Russian dancers entertain Chinese and Russian businessmen at Beerlin in Hunchun. (Rob Schmitz/Marketplace)
Larissa Mikalovna, the singer, is from a town near Russia’s Lake Baikal. She says many Russians have come to Hunchun because the cost of living is low, as is the cost and quality of health care. She intends to stay. “I’m not saying it’s terrible in Russia, but as a woman in my hometown it can be dangerous to walk around town on my own, whereas here it’s no problem at all,” said Mikalovna. “The main difference between the two countries is that Chinese people work very hard, and in Russia, not so much.”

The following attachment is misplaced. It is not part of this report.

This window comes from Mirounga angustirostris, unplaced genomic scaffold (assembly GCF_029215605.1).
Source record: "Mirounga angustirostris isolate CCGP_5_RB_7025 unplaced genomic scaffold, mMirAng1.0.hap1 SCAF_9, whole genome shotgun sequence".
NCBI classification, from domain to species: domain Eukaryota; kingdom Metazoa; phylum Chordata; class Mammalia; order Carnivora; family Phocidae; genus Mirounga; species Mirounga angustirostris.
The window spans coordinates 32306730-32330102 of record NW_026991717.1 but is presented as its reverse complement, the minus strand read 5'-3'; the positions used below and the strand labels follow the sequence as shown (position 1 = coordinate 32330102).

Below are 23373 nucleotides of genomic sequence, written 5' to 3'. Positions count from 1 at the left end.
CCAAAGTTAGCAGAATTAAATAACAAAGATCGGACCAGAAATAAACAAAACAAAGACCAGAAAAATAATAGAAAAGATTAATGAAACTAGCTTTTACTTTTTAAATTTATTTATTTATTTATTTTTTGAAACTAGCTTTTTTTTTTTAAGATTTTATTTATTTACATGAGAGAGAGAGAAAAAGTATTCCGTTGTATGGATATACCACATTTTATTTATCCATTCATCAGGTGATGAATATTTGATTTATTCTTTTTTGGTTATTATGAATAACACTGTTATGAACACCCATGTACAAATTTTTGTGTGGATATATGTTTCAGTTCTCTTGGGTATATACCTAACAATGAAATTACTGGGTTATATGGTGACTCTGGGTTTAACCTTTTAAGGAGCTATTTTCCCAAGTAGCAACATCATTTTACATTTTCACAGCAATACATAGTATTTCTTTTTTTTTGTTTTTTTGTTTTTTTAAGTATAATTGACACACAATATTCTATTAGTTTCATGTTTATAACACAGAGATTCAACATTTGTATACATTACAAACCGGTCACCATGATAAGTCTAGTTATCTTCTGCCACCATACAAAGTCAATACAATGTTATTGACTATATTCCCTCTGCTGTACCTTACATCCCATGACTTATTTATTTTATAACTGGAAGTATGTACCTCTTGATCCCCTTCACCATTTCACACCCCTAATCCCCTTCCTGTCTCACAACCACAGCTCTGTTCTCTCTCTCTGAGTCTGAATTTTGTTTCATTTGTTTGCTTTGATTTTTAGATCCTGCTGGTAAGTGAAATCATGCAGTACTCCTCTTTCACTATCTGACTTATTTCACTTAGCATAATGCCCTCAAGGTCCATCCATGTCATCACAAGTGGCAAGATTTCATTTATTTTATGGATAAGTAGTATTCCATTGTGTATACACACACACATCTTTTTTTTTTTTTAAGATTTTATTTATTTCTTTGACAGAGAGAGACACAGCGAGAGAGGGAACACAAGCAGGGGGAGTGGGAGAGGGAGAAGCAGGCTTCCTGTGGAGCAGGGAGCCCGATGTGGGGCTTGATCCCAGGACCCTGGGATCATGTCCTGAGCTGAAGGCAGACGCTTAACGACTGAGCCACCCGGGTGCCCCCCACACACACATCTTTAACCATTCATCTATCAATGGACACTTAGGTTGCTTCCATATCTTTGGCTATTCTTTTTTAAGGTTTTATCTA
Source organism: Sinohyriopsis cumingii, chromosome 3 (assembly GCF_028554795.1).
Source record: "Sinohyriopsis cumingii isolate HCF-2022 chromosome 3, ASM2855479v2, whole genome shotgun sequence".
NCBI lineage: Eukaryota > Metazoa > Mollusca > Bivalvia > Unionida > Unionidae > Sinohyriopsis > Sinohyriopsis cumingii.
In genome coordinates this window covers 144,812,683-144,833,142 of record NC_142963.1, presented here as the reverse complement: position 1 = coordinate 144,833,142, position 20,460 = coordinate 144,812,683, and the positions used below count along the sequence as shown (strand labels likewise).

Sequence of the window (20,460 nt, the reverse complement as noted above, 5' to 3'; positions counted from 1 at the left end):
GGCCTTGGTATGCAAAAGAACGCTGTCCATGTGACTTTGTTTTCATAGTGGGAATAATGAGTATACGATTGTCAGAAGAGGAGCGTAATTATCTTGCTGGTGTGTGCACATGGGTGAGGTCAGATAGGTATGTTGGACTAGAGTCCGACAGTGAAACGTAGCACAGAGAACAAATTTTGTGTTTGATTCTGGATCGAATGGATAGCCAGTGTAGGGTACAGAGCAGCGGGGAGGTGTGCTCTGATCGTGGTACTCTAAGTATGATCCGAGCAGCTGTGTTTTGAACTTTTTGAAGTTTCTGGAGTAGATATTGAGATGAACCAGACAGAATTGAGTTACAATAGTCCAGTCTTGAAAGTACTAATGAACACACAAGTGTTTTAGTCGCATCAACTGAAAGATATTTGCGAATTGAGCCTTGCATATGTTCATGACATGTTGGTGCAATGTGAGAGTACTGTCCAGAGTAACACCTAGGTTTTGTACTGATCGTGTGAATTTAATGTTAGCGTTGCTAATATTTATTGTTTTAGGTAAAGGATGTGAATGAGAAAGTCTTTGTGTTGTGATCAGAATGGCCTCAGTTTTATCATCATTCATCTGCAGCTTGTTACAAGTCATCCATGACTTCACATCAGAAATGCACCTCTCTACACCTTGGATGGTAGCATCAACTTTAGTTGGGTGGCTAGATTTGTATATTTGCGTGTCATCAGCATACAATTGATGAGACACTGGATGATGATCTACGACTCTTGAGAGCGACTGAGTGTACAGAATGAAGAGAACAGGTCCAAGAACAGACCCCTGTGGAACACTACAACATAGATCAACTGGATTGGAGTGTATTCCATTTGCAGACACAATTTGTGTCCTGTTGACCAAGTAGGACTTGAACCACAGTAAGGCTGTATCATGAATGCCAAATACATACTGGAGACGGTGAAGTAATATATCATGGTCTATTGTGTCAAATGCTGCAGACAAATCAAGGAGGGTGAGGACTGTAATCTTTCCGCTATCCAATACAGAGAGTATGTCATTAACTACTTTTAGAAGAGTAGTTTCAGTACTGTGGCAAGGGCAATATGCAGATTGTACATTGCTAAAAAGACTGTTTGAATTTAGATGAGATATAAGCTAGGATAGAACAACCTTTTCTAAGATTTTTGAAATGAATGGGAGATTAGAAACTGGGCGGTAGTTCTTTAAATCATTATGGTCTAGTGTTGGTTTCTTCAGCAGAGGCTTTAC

Back at the tower surrounded by Russia and North Korea, tourist Xu Gang thinks about these differences, too. “Over here in China, the market is prosperous; the living standard high, and our quality of life, quite good,” he said, gazing at the bare hills of North Korea. “Now that I’m here at this three-country border, I’m finally able to appreciate how fortunate I am to be Chinese.”
With that, Xu bids farewell to the Russian and North Korean landscape, steps into his black Audi sedan and drives home.
The Hunchun Railway Station (with signs in Chinese, Korean, and Cyrillic) now offers bullet trains that connect the small city to China’s massive high-speed rail network. China hopes to extend the railway to Russia, and possibly, to North Korea someday. (Rob Schmitz/Marketplace)